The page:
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iPad Pro Review for Handsome Nautilus

Posted February 25 into Science and Tech by John Birmingham

Handsome Naut asked about my new iPad Pro, and because he is such a handsome devil I could not possibly deny him a response. I'm working on it right now, in the local car wash while Jane's Mini is scrubbed 'til its belly button shines. Mobility is not why I bought one, though.
I have a heap of books coming out this year, which means a heap of manuscripts to edit and mark up, a job I normally do on my iPad.
When Random House sent me the 'first pass' page edit of THE CRUEL STARS a few weeks ago, it was obvious that my old (very old) early model iPad simply wasn't cutting it anymore.
I've been rocking the very first retina model fondle slab since about 2011, a testament to the longevity of these devices and a hint about why sales of new iPads tapered so dramatically after an explosive few years at the start. You just don't need to replace them very often.
Mine needed replacing.
A hundred thousand word document (MS Word because the publishing industry never learns) was taking fifteen seconds to load and juddering as though it had late stage Parkinson's whenever I tried to scroll or edit. As an aside, I'll fess up that Microsloth's iPad apps are really fucking good. I still find the Sloth's cloud sync service, OneDrive, to be super fucking confusing—I seem to have two subscriptions to it, but can't quite figure out why—but the apps themselves, Word in particular, are a joy to use on the slab.
Or they were in the past. My 2011 iPad was just too old to take advantage of the latest OS and applications. It also predated the Smart Keyboard cover so whenever I travelled for work I had to take a separate Bluetooth keyboard. (Well, I didn't have to, but, you know...). Finally, and this was a small but constant gripe, whenever I receive contracts for signing, it was a non trivial challenge to get my ink onto a desktop copy of the Word documents that most publishers, producers and agents tend to use. (Again, they never learn). An iPad with Apple Pencil would make that small frustration go away.


Last year's lower cost 'education' iPad shipped with Pencil support, and if the Pencil was my only concern it would probably be fine and a helluva lot cheaper than a Pro level pad. But although I do a lot of my thinking with pad and pencil, I do all my writing with Scrivener and that app LOVES a big screen. It's at its best on my 27" iMac, but the iPad app, like Word, has been redesigned for mobile from the deck plating up. It is a pleasure to use on the iPad but even more of pleasure on the big arse 12.9" Pro.

Could I write a whole book on this thing?

Hell yes. People used to scratch whole books into thin pieces of bark with tiny twigs dipped in a fermented badger pee. I could easily write a book on this thing. Or do a university degree. Or file copy for magazines if magazines were a thing that still existed in the world. The hardware is more than capable. What you can do with it comes down to software. I stripped out a lot of the shit that crept onto my old pad over the years, and loaded core apps I knew for sure I would use for work. Scrivener, Drafts, Patreon, Dropbox Paper, Save the Cat (a great screenplay structuring app), utilities like One Password and so on.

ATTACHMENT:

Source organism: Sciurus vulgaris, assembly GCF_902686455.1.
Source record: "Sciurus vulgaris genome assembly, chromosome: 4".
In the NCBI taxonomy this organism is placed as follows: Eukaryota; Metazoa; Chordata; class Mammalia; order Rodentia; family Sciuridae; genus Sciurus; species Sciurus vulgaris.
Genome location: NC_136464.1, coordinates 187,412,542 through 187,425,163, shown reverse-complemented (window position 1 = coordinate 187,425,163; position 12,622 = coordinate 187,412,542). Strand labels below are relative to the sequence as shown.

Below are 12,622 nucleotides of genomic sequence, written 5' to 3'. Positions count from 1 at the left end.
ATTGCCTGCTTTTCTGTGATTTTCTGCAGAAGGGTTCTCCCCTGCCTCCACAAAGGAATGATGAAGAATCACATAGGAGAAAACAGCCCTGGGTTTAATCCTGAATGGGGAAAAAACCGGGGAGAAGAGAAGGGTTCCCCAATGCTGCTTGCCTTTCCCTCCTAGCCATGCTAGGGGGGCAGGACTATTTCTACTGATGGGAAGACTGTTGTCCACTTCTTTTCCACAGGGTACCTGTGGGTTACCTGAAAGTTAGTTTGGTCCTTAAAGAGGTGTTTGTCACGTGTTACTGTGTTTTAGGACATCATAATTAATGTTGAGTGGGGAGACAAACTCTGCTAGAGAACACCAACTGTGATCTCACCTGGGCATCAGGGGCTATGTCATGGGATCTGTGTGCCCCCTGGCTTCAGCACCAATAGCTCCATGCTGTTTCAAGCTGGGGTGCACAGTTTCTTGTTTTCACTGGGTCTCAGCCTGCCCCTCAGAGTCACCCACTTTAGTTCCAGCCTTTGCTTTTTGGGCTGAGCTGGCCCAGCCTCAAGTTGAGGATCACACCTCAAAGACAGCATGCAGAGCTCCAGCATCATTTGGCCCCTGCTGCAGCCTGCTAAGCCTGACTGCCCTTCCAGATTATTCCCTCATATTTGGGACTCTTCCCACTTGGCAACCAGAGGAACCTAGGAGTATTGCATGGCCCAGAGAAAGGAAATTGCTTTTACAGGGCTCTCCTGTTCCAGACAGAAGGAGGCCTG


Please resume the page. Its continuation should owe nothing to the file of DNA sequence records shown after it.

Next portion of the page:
The functionality of some software is nowadays as good as the desktop variants. Sometimes the user experience is even better. Looking at you, Word.
But file management remains a challenge. Books generate a lot of files. Not just chapters, but story notes, character bios, research, maps and so on. Individual apps like Scrivener can be almost Bento-box like in their elegant storage of all the little bits and pieces of a project. But there's a reason a lot of people are holding out to see whether the next iOS spins off an iPad specific version.
So, Naut, how does it shape up?
I love this thing.
The screen is insane, super hi def and it puts out some dazzling colours, although the latter is not really an issue for word processing. I've also put a screen protector on mine that tries to mimic the feel of paper when you're using the Pencil. It does a fair job of that, and I use the Pencil a lot, but there is a trade off in loss of the super fine clarity that makes the Retina display a wonder. For me, with my failing eyes, that's less of an issue. But Handsome Naut's sparkling baby blue 20/20 peepers might not appreciate the trade.
The original reason I ponied up more than two grand was an ageing processor. No longer an issue. The Pro feels like its powered by the latest anti-matter warp drive. It fucking screams along, no matter what you're throwing at it. I'm not a spreadsheet user, but I can imagine this thing eating every number the world, burping and holding out a begging bowl for more, all in a blink.
The keyboard is better than merely usable, which is more than a lot of people would say about the keyboards on Apple's laptops nowadays. The chiclet style keys have a surprising amount of travel and a pleasing, if muted 'clickiness', which some regard as the very apogee of the keyboard maker's art. For what I do, typing words one after the other, it's fine. In some circumstances, like say when you're squeezed into the economy size seat on a domestic flight, it's a lifesaver. The redesign of the board's origami-like folds provides you with a compact work space that should let you keep working even after the dickhead in frontreclines their seat ALL the way back.